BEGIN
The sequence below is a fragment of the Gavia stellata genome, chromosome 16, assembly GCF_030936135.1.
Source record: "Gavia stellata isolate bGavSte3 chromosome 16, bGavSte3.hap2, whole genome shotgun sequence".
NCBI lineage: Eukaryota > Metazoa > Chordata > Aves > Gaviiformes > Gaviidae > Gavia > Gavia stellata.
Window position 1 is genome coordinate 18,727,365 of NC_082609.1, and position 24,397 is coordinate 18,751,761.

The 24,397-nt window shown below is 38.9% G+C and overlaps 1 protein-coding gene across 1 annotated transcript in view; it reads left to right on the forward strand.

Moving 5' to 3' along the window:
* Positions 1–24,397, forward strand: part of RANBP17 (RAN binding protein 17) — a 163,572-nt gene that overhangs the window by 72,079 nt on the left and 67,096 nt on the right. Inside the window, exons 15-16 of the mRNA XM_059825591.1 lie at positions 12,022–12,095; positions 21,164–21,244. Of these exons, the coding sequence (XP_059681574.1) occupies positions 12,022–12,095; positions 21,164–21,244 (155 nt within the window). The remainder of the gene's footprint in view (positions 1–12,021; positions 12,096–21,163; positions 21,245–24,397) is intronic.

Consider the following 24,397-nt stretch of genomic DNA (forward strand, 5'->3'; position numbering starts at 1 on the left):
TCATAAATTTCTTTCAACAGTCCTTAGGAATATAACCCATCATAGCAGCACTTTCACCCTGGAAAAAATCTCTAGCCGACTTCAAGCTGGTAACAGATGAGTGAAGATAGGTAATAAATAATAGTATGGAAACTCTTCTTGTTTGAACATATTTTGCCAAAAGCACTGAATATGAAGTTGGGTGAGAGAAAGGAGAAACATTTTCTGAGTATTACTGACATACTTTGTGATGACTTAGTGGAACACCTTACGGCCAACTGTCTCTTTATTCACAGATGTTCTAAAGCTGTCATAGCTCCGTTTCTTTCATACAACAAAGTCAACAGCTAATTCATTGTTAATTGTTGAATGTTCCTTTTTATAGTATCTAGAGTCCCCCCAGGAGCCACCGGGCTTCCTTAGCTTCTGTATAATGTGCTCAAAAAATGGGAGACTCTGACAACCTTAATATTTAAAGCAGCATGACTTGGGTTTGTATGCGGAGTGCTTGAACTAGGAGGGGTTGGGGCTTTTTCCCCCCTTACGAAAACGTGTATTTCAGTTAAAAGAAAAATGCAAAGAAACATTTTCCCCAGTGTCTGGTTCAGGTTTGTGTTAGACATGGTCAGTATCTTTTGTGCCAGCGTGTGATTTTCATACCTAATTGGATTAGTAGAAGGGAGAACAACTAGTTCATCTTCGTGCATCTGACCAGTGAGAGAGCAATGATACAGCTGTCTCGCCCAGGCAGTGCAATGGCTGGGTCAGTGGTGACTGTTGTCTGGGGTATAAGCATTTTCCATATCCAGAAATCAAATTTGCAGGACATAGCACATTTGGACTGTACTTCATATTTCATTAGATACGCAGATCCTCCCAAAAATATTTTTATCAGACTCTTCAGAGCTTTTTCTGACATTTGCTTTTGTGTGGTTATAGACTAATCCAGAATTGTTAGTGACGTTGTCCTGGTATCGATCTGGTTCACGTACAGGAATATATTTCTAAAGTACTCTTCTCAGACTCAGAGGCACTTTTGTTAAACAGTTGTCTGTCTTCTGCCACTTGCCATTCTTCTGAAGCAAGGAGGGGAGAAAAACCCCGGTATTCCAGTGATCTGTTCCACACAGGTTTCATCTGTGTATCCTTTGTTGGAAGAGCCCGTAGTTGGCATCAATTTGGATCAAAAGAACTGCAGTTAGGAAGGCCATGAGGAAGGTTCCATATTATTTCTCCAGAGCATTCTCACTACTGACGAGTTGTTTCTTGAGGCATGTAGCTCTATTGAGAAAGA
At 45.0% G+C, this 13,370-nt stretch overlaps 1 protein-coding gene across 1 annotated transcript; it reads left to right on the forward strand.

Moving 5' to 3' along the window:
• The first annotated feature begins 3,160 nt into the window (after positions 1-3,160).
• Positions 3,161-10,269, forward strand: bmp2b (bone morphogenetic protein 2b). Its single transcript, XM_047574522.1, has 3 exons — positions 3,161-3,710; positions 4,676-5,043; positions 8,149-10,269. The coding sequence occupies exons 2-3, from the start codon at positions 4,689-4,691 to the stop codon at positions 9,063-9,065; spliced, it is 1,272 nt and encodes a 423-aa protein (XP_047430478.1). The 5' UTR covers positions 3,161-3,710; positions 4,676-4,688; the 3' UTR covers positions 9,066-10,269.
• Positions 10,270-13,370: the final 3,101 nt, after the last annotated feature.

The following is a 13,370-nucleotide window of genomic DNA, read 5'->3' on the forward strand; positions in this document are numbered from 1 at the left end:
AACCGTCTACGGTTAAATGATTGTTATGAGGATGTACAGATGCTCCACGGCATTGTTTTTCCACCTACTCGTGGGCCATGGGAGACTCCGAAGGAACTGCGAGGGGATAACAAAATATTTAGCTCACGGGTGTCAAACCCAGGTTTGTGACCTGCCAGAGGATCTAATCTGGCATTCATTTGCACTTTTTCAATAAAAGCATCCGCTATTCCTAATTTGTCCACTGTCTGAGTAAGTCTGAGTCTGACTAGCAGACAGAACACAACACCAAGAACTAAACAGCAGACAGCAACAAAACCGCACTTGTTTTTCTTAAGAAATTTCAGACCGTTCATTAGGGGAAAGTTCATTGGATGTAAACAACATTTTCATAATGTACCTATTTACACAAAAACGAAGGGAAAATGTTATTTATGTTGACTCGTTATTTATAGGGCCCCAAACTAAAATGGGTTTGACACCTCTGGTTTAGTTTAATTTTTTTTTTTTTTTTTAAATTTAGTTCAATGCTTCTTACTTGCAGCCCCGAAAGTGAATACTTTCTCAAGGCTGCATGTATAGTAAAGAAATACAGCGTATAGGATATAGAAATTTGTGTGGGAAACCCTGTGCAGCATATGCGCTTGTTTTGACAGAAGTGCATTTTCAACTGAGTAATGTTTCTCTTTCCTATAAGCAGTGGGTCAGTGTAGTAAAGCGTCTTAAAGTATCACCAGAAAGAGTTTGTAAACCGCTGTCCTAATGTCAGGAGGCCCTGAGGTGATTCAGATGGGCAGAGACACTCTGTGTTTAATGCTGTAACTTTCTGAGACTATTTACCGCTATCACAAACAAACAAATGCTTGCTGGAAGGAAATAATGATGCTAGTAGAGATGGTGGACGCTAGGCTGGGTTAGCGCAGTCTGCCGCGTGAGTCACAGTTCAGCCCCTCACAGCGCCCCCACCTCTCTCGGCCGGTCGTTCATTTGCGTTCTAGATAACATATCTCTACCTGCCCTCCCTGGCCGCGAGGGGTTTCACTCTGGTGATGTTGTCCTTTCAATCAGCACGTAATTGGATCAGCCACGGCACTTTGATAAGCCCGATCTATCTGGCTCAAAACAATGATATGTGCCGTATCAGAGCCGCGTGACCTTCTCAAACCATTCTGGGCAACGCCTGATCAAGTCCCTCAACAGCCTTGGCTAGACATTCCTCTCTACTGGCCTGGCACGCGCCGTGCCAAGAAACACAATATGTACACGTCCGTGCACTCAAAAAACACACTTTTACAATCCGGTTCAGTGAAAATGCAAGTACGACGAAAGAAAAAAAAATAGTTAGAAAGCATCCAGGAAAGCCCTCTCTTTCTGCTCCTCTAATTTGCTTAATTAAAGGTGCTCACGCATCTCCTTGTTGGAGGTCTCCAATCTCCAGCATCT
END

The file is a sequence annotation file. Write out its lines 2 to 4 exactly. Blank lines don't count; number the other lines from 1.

Source record: "Gavia stellata isolate bGavSte3 chromosome 16, bGavSte3.hap2, whole genome shotgun sequence".
NCBI lineage: Eukaryota > Metazoa > Chordata > Aves > Gaviiformes > Gaviidae > Gavia > Gavia stellata.
Window position 1 is genome coordinate 18,727,365 of NC_082609.1, and position 24,397 is coordinate 18,751,761.